With money in his pocket, Heathcliff arrives in London…

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London was then a sprawling metropolis with a population of almost one million people. Image: “Gin Lane,” William Hogarth

In this chapter from Heathcliff: The Lost Years, Heathcliff steps off a ship and makes his way to the city of London, one of the largest and fastest-growing cities in the world. On his first night in the teeming city, Heathcliff catches a glimpse of a beautiful and mysterious lady he is soon to see again.

© David Drum

Heathcliff arrived at the port of London with money in his pockets. He was prepared to seek his fortune but he was not prepared for the overwhelming sprawl of almost a million men, women, and children that awaited him up the River Thames, on the other side of London Bridge.

Captain Fowler insisted Heathcliff accompany him to his hotel, where he believed Heathcliff might find suitable quarters during his stay in the city. Beyond the windows of their coach, the rooftops of the great metropolis stretched out for miles.

According to Captain Fowler, east of the Thames lay the enormous beehive of British manufacturing. There lay block after block of factory buildings, with men, women, and children in from the country toiling from daylight to dusk for extremely modest wages. This migration fed the growing ooze and creep of the slums. Every day, flimsy structures filled past overflowing collapsed, and shoddy new buildings sprang up on their foundations like mushrooms after a spring rain.

West of the Thames lay the sumptuous palaces and courtyards of London’s wealthy aristocrats and the city’s aspiring commercial elite. The most magnificent of these, Buckingham Palace, the captain said, was recently renovated for Queen Charlotte by her indulgent husband, King George III, the monarch who reigned over it all.

London was a city of clattering carts and carriage horses, the captain observed, home to gentlemen, scoundrels, soldiers, beggars, guildsmen, vendors, gypsies, shopkeepers, gamblers, matrons of leisure, foreigners, factory owners, sailors, prostitutes, night soil men and knaves.

“London attracts people from all over the world, many seeking to make their fortunes,” Captain Fowler observed as the coach drew up before the Metropole. “You may meet a few honest people here, but I myself greatly prefer the sea.”

The Metropole Hotel was in Covent Gardens on the edge of Drury Lane. The best of London had long ago abandoned the elegant old neighborhood, according to Captain Fowler, but he thought the Metropole perfectly situated for his brief stays in the city.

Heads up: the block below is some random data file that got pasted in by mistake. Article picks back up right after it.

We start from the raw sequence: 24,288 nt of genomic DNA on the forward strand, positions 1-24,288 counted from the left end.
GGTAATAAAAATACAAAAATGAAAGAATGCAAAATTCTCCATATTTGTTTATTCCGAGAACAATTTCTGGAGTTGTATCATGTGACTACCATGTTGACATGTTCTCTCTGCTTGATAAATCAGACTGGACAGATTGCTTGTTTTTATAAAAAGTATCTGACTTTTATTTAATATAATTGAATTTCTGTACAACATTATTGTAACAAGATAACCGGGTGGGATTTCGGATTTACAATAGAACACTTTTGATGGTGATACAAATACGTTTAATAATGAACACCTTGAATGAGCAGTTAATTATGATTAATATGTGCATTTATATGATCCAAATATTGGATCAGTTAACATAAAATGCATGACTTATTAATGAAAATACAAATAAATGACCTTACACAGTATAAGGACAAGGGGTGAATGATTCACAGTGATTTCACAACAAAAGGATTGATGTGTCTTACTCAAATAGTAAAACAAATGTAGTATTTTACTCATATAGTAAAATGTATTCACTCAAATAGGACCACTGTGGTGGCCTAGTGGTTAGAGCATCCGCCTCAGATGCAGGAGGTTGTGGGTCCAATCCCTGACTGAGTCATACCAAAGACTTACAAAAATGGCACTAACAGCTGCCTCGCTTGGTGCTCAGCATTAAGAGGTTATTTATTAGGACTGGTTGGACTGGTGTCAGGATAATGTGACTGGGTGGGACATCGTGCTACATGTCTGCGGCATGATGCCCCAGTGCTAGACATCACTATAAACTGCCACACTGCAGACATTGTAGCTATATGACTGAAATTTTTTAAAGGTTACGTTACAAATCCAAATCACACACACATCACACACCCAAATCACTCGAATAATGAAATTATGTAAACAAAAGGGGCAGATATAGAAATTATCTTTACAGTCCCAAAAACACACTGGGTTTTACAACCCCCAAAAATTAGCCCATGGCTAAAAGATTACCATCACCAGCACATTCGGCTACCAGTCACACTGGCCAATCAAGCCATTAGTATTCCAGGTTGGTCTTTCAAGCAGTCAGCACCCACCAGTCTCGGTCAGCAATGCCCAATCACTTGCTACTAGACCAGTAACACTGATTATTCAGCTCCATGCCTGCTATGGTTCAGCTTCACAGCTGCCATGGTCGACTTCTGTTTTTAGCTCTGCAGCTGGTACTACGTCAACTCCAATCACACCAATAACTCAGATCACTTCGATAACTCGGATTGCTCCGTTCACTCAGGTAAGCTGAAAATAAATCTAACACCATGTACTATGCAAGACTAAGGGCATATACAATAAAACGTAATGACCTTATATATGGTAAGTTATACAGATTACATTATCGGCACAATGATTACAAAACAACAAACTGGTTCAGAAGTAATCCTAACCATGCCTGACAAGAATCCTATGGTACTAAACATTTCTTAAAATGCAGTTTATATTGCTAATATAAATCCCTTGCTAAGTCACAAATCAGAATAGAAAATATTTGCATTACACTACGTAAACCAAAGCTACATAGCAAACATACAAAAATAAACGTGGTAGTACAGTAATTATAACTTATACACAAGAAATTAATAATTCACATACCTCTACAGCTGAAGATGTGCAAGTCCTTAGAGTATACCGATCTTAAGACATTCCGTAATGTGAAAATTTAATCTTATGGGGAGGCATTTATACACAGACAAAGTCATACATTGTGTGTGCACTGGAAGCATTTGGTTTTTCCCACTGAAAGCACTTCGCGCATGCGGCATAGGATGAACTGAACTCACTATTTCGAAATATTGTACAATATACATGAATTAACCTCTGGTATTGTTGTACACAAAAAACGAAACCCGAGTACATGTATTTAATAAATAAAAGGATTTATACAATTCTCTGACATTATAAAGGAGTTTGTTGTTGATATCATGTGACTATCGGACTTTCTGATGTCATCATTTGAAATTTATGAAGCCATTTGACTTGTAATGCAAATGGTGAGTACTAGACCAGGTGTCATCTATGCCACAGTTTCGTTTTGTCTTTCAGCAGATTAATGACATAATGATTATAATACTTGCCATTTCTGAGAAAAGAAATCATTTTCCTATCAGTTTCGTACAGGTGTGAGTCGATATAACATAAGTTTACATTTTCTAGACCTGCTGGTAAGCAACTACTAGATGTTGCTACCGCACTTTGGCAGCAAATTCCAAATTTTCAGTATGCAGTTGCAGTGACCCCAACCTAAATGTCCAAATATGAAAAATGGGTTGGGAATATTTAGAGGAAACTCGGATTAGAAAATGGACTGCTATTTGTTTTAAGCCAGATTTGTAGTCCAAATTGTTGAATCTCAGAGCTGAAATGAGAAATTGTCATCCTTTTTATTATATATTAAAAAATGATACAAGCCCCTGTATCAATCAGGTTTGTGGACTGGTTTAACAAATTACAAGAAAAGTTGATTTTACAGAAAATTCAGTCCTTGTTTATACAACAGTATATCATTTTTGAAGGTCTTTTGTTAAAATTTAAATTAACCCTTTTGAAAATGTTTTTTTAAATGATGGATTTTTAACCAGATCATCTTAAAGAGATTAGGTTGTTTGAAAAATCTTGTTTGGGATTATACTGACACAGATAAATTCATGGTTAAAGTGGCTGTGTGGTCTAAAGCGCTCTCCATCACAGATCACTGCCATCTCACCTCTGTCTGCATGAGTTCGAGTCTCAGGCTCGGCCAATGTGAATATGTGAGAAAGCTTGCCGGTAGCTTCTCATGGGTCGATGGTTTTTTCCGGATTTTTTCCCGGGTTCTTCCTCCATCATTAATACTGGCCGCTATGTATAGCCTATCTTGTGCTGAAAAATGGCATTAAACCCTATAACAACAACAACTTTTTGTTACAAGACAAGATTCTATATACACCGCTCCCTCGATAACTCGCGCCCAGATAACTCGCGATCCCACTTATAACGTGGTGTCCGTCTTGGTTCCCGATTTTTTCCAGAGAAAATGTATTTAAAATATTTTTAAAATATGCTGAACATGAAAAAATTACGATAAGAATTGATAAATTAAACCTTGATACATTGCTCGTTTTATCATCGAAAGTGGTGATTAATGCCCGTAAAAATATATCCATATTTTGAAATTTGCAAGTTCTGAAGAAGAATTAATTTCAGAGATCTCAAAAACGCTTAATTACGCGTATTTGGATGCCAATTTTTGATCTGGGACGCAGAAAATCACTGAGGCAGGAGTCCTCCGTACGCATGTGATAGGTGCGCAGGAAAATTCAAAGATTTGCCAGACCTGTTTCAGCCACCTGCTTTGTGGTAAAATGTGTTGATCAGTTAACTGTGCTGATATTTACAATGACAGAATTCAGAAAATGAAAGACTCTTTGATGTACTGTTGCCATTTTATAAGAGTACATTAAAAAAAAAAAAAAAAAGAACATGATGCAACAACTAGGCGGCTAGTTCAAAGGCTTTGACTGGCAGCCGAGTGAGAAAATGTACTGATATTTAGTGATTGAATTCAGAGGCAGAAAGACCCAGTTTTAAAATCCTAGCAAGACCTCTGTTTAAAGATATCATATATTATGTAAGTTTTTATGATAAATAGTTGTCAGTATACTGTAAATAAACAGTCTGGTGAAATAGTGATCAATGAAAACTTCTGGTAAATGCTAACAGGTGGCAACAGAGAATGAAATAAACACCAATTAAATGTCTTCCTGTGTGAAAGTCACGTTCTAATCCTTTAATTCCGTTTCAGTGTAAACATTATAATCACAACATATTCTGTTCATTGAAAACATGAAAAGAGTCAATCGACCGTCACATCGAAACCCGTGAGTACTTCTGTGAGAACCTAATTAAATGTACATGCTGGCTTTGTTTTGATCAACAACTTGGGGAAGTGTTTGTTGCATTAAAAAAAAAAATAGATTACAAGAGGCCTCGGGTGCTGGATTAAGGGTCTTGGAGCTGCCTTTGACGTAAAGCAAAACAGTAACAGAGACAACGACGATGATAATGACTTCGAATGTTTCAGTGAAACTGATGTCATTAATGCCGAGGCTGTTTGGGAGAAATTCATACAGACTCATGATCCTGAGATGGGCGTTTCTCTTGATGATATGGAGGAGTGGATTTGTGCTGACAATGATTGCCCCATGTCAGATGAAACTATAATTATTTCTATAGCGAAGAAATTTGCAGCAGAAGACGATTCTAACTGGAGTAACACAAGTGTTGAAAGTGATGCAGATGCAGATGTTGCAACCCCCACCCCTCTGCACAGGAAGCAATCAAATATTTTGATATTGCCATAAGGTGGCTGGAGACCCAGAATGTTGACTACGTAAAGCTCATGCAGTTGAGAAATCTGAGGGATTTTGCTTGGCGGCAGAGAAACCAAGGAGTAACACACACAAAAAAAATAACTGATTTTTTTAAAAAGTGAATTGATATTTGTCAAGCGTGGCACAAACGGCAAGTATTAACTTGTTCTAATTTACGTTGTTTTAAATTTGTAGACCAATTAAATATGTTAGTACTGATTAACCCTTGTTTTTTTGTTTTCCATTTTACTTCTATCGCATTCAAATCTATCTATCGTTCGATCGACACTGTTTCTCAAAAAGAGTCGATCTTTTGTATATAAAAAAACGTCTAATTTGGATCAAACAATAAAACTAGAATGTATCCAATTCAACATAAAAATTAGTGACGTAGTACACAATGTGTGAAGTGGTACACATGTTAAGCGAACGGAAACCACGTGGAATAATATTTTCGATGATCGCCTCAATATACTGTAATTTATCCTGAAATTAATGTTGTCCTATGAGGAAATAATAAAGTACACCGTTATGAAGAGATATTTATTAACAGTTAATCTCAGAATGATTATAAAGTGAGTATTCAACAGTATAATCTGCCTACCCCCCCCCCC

The three-story Georgian town-house retained the elegant façade of a great mansion, Heathcliff noticed, with a large handsome portico and window-frames of pink stone.

“Our establishment attracts many patrons who do appreciate good value,” sniffed the carbuncular young proprietor as he registered. “The neighborhood isn’t what it was but our monthly rates are reasonable and we do include a decent dinner.”

Heathcliff rented a room for a month. After Captain Fowler retired to his quarters, Heathcliff ventured outside to stroll down Drury Lane at dusk.

Lamp-lighters lit streetlamp after streetlamp. Small boys hawked newspapers. Carriages clattered past. Vendors with push-carts sold tarts and meat pies. A rivulet of raw sewage dribbled down one side of the street, but beneath the streetlamps the sewage shone like a tiny river of molten gold.

Over Heathcliff’s head, on sturdy metal poles extending far out over the street, banners advertised the names of shops below. Twin torches flared at the entrance to a Turkish Bath. Gentlemen walked the street, some with ladies on their arm.

Heathcliff marveled at the imposing facades of the Drury Lane entertainment palaces, and the uniformed coachmen waiting outside.

As he returned to the Metropole, women he thought prostitutes smiled at him on the street, or beckoned from doorways.

Suddenly, an urchin in ragged clothing leaped out of an alley, boldly thrust one hand into his pocket, and tugged at his pocketbook. When Heathcliff realized what the boy was about, he caught the young thief’s hand, twisted back his arm, and flung him to the cobblestones.

“Thief!” he said. “Criminal!”

The dirty little creature scrambled to its feet, spat at Heathcliff, and skittered away before Heathcliff realized it was a girl.

Just as Heathcliff returned to the Metropole, a black four-wheeled carriage stopped before the portico. A uniformed coachman jumped from the box and pulled open the door to the coach.

A dainty woman in a pale blue satin dress and matching hat stepped to the ground. Clutching a satchel, the lady lowered her head, walked up the stairs, and hurried through the front door without looking back.

Heathcliff thought the lady extremely fetching. When he stepped into the lobby of the old hotel, a hint of her exotic perfume lingered in the air.

++END OF THIS CHAPTER++

Heathcliff: The Lost Years is the untold story at the heart of Wuthering Heights. The 111-chapter historical novel is available in paperback, e-book, and as an audiobook from vendors such as Amazon, Apple, Audible.com and may be special ordered from any bookstore.

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David Drum has worked as a newspaper reporter, ranch foreman, a funeral director, and more. MFA from the University of Iowa, author of several books.

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